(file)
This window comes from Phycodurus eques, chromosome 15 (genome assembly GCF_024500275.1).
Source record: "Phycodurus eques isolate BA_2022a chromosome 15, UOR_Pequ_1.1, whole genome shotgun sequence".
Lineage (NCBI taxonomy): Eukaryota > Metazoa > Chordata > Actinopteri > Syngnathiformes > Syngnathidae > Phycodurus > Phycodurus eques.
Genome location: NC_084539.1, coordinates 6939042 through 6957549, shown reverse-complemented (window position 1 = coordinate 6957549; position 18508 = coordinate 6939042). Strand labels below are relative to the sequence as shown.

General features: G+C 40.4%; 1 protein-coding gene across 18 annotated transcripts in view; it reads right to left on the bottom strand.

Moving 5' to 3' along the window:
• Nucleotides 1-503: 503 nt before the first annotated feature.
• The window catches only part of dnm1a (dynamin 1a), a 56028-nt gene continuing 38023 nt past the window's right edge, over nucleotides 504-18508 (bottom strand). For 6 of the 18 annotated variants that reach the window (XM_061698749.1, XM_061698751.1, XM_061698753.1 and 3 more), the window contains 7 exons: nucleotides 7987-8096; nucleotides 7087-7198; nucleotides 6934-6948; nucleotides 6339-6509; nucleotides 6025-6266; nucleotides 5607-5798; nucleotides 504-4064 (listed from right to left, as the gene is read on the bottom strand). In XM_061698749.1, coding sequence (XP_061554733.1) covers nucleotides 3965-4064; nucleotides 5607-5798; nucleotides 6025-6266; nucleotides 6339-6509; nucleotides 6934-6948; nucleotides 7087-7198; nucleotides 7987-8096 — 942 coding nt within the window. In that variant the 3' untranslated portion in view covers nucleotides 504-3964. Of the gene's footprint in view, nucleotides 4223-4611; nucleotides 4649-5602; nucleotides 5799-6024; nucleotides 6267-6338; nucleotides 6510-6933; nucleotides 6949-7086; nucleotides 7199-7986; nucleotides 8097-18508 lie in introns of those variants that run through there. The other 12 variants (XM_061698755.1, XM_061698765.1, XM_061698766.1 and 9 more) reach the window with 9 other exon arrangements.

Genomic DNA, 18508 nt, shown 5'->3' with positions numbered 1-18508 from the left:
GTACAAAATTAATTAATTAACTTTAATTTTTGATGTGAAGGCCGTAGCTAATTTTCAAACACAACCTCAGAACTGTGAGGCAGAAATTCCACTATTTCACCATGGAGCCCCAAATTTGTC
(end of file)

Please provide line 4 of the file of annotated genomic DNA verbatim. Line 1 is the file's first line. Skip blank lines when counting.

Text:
Genome location: NC_084539.1, coordinates 6939042 through 6957549, shown reverse-complemented (window position 1 = coordinate 6957549; position 18508 = coordinate 6939042). Strand labels below are relative to the sequence as shown.